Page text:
I’ve come to believe that AntiFA actually means, ‘Anti First Amendement’, since their main objective always seems to be to silence those with whom they disagree.

Jtom Bronze badge

Re: @ST The Bret thing

Guess you’ve never held a job in a corporate structure. I’ve been ‘involved’ in a lot of projects - given tasks to do, documents to produce - with absolutely NO involvement in any of the actual decisions. That you don’t understand that concept is a reflection of your ignorance, not someone else’s integrity.

Super Cali goes ballistic, net neutrality hopeless? Even Ajit Pai's gloating is something quite atrocious

Jtom Bronze badge

Nonsense. The US, nor the UK for that matter, has ever subordinated their sovereignty to any global organization, including the U.N., so there are no ‘global rules’ superseding federal. (US states subordinated their laws to the federal government when they signed on to the Constitution).

Samsung's graphene batteries promise to charge five times faster – without exploding

Jtom Bronze badge

You may never get ‘that’ call in the middle of the night, but how well will you sleep knowing that if you did, you would not be able to respond because your car was charging?

SQLite creator crucified after code of conduct warns devs to love God, and not kill, commit adultery, steal, curse...

Jtom Bronze badge

Blaming the Crusades or the Inquisition on religion is short-sighted and inaccurate. At those times, the governments also controlled the religion. The Crusades were European governments warring against an invader who took land in the Middle East that they once held (by virtue of taking it from others). They used religion as an excuse, but it would have happened even if Caesar were still running things.

The Inquisition was the result of European governments taking back parts of Europe conquered by invading North Africans, the Moors. Again, it would have happened with or without religion.

There is only one religion that can be interpreted as calling for the takeover of all the Earth by whatever means necessary. You can say whatever you want about that philosophy, but for real death and destruction, you have to examine governments that had no religious underpinnings. Hitler, Stalin, Mao, and Pol Pot, alone, killed many times more people than all religions combined.

So, about that Google tax on Android makers in the EU – report pegs it at up to $40 per phone

Jtom Bronze badge

Re: Time to ban Google outside of America?

Go ahead and ban Google in America, too. They have used their search engine results to misinform people far, far too many times. The youth are now extremely ignorant on many issues.

Cops called after pair enter Canadian home and give it a good clean

Jtom Bronze badge

Re: anti-crime

On this side of the pond, I would believe giving someone E and it resulting in a death, generally would be classified as negligent homicide. That’s when someone unintentionally kills someone due to a reckless act. I suspect most would consider giving someone a questionable drug to someone, even if asked, is a reckless act.

Good news: Largest, most ancient known galaxy supercluster is spotted. Bad news: It's collapsing on itself

Jtom Bronze badge

Re: We have a problem

Had a professor who explained to us an alternative theory that would solve some of the distribution conundrums associated with the Big Bang Theory. The concept was that there were many small singularities of dense matter. One of them exploded (‘banged’), and the resultant shock wave started a chain reaction of other singularities ‘banging’.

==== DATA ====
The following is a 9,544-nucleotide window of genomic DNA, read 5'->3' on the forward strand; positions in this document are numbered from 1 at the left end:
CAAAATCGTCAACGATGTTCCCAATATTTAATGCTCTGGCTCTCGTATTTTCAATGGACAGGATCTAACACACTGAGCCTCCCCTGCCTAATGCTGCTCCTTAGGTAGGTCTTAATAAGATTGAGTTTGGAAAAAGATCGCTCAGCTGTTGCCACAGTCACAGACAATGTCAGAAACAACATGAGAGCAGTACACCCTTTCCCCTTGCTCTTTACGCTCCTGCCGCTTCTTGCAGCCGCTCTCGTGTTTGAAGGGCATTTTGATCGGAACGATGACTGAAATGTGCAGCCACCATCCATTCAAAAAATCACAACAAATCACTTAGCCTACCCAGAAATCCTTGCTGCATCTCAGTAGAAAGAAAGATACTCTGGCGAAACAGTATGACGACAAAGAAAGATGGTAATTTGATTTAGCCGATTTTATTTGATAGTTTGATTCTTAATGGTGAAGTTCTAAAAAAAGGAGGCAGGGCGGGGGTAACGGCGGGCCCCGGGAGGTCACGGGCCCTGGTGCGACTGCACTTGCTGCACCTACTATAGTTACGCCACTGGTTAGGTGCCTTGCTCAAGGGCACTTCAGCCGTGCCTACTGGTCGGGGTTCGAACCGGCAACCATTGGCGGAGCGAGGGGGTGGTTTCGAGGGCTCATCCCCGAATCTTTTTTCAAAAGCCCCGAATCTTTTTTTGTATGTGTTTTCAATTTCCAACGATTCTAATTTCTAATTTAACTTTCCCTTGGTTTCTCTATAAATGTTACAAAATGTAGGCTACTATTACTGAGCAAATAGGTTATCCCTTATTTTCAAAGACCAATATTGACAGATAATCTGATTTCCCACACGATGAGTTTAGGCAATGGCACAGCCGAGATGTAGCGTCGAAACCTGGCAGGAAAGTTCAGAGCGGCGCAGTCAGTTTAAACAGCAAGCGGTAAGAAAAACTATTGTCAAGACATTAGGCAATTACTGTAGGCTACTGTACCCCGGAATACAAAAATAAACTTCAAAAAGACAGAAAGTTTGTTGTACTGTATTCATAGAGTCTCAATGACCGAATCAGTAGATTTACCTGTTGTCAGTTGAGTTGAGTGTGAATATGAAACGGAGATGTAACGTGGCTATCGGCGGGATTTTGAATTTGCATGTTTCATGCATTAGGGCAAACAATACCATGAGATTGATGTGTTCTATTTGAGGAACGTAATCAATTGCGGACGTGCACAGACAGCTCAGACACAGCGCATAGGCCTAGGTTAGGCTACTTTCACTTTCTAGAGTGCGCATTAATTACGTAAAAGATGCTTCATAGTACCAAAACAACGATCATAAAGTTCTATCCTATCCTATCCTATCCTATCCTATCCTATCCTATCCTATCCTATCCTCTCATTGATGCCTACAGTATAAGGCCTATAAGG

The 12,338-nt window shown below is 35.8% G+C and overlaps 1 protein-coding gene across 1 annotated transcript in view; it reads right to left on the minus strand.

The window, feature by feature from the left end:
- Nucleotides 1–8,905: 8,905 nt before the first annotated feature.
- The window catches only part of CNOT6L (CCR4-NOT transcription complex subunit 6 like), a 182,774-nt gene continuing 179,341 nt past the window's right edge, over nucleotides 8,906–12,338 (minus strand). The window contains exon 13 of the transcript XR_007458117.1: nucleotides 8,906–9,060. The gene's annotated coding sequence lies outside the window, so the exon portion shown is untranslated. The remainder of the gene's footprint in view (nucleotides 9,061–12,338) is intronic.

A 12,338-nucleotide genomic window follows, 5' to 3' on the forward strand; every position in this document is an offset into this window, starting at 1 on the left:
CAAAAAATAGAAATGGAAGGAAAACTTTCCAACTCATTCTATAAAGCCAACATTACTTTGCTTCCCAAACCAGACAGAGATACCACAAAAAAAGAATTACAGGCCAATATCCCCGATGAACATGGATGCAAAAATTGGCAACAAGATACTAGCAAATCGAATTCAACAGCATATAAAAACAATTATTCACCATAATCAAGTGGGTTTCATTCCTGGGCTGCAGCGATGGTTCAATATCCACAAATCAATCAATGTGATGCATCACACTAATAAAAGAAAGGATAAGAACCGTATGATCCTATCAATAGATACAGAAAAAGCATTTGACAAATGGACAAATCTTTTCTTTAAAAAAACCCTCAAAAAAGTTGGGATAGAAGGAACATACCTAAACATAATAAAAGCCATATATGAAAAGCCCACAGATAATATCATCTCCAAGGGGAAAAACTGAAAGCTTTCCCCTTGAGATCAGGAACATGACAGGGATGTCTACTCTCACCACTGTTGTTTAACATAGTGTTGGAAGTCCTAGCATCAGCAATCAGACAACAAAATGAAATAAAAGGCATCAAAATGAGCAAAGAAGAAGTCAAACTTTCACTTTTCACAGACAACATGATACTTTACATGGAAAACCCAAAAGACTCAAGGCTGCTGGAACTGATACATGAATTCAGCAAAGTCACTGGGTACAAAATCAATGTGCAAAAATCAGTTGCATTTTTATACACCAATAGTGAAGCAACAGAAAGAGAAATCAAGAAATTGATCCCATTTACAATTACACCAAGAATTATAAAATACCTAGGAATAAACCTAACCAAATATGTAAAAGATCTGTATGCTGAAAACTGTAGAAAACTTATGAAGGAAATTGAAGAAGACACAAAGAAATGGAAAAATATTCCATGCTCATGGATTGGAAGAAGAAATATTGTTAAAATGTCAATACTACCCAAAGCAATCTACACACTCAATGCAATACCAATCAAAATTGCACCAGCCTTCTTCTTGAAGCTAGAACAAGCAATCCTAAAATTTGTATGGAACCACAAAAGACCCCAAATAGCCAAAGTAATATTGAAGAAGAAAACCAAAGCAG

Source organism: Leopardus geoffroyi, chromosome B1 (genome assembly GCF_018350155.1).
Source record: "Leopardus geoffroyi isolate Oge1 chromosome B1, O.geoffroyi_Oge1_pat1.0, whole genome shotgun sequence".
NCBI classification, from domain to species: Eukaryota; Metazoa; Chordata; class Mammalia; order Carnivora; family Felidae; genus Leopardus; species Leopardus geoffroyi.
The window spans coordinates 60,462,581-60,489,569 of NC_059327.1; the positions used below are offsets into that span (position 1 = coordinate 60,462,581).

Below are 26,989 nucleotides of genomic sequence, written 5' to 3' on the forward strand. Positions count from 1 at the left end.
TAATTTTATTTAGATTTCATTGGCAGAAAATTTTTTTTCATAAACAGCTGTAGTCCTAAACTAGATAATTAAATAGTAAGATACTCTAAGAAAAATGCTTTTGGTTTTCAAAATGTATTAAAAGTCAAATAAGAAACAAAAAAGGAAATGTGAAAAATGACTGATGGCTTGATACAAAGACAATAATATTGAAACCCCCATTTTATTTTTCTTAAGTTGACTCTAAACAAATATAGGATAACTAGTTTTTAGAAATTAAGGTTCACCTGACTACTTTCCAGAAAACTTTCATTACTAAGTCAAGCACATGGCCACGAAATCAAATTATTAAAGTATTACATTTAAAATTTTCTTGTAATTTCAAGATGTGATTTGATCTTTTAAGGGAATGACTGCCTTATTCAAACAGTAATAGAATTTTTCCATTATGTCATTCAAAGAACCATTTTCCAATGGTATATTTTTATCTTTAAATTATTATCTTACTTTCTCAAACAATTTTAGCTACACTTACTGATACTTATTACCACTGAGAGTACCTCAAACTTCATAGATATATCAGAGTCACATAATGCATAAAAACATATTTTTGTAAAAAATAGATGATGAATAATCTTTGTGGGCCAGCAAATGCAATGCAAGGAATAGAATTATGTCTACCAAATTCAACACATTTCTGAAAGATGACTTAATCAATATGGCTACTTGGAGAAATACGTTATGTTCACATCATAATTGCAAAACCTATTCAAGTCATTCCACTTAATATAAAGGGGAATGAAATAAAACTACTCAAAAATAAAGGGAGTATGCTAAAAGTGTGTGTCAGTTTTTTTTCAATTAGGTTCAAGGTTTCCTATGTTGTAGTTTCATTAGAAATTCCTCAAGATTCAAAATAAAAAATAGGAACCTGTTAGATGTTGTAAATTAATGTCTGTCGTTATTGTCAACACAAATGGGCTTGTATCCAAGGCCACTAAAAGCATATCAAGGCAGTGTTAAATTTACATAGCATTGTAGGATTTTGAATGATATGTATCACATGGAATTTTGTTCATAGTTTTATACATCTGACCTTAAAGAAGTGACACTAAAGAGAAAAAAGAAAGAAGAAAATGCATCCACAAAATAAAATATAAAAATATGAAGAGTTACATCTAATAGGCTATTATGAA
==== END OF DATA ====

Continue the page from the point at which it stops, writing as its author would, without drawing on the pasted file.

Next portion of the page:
It was called the Gang Bang Theory....

US mobe owners will get presidential text message at 2:18 pm Eastern Time

Jtom Bronze badge

Re: @stiine -- Just an observation.

Fascists order things done using a pen and a phone. That would be Obama.

Jtom Bronze badge

My wife's Samsung Galaxy 6 was turned on, and we have Verizon service. Nothing. Zippo. Phone was quiet the entire day, and no alerts were received. I have an older mode Samsung Galaxy, but the battery was drained, as usual. I effin hate cell phones, and regret being in the group that decided the tech specs for roaming back about twenty-five years ago.

The worst thing I can imagine is a national alert if something were to go seriously wrong. What would happen other than mass panic, gridlock, and riots? A very selective alert to key people in the event of a massive threat would better serve the country, and, no, I would not be included in it. If I were, I would just pour me a gin and tonic, and wait for the inevitable.

'This is insane!' FCC commissioner tears into colleagues over failure to stop robocalls

Jtom Bronze badge

I would prefer low-tech solutions to this:

$100,000 fine per call to someone with whom you do not have an established business relationship.

Telcos get a 50% ‘finder’s fee’ from the above penalty for every telemarketer it finds, shuts down, and

produces the number of calls it made.

Make number-spoofing a form of ID theft, a criminal act with a minimum of 1 year in jail for each

offense.

Then, just for a change, actually ENFORCE the above.

How do some of the best AI algorithms perform on real robots? Not well, it turns out

Jtom Bronze badge

I am not worried about AI ever being a threat to humans. Without human guidance, a machine will still just be a machine, incapable of escaping its programming parameters. I’m not sure if humans can be taught creativity, which means we could never teach it to machines.

The true danger will be when the human brain can directly interface with, and be augmented by, the capabilities of machines. Imagine having all of human experience to draw upon to decide your actions, plus the speed and strength of machines. The first human who successfully does that will be given a new name, God, and his first act will be to ensure that no such connectivity is ever done using any other human brain.

America cooks up its flavor of GDPR – and Google's over the moon

Jtom Bronze badge

Re: I'd take the negative comments even further. This is a license to slurp/steal/

Name any country in which that isn’t true. The cause is not the country, culture, or form of government; it’s man. It is in his very nature because of its evolutionary advantages.

The best way to slow down corruption is to spread power out, separating who has what powers (national, state, county, city, judiciary, legislative, executive, military).

That is why messy, loose democracies are more successful than highly managed, centrally controlled socialistic governments.